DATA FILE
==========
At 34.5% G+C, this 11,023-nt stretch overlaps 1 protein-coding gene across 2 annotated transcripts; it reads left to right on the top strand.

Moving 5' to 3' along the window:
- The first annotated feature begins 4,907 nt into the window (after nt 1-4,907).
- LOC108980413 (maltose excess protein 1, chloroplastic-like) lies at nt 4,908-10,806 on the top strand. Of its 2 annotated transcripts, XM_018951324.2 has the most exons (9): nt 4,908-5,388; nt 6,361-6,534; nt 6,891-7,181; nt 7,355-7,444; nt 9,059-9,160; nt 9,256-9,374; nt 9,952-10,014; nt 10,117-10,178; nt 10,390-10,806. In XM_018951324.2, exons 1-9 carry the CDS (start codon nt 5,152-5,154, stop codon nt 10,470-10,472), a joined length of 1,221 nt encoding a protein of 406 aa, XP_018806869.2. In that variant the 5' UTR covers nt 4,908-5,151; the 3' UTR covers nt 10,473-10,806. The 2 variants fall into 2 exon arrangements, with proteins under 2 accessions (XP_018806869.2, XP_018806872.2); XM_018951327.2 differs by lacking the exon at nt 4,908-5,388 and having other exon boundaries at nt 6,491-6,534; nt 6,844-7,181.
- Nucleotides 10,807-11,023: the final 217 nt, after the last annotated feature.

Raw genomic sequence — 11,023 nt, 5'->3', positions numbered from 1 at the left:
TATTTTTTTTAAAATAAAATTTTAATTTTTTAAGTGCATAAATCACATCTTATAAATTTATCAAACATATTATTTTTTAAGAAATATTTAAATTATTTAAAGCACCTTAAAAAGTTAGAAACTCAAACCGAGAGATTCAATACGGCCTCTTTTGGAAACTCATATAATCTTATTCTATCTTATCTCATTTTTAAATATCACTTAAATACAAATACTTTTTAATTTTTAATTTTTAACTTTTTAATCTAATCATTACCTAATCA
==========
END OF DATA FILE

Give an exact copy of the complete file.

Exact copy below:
At 34.5% G+C, this 11,023-nt stretch overlaps 1 protein-coding gene across 2 annotated transcripts; it reads left to right on the top strand.

Moving 5' to 3' along the window:
- The first annotated feature begins 4,907 nt into the window (after nt 1-4,907).
- LOC108980413 (maltose excess protein 1, chloroplastic-like) lies at nt 4,908-10,806 on the top strand. Of its 2 annotated transcripts, XM_018951324.2 has the most exons (9): nt 4,908-5,388; nt 6,361-6,534; nt 6,891-7,181; nt 7,355-7,444; nt 9,059-9,160; nt 9,256-9,374; nt 9,952-10,014; nt 10,117-10,178; nt 10,390-10,806. In XM_018951324.2, exons 1-9 carry the CDS (start codon nt 5,152-5,154, stop codon nt 10,470-10,472), a joined length of 1,221 nt encoding a protein of 406 aa, XP_018806869.2. In that variant the 5' UTR covers nt 4,908-5,151; the 3' UTR covers nt 10,473-10,806. The 2 variants fall into 2 exon arrangements, with proteins under 2 accessions (XP_018806869.2, XP_018806872.2); XM_018951327.2 differs by lacking the exon at nt 4,908-5,388 and having other exon boundaries at nt 6,491-6,534; nt 6,844-7,181.
- Nucleotides 10,807-11,023: the final 217 nt, after the last annotated feature.

Raw genomic sequence — 11,023 nt, 5'->3', positions numbered from 1 at the left:
TATTTTTTTTAAAATAAAATTTTAATTTTTTAAGTGCATAAATCACATCTTATAAATTTATCAAACATATTATTTTTTAAGAAATATTTAAATTATTTAAAGCACCTTAAAAAGTTAGAAACTCAAACCGAGAGATTCAATACGGCCTCTTTTGGAAACTCATATAATCTTATTCTATCTTATCTCATTTTTAAATATCACTTAAATACAAATACTTTTTAATTTTTAATTTTTAACTTTTTAATCTAATCATTACCTAATCA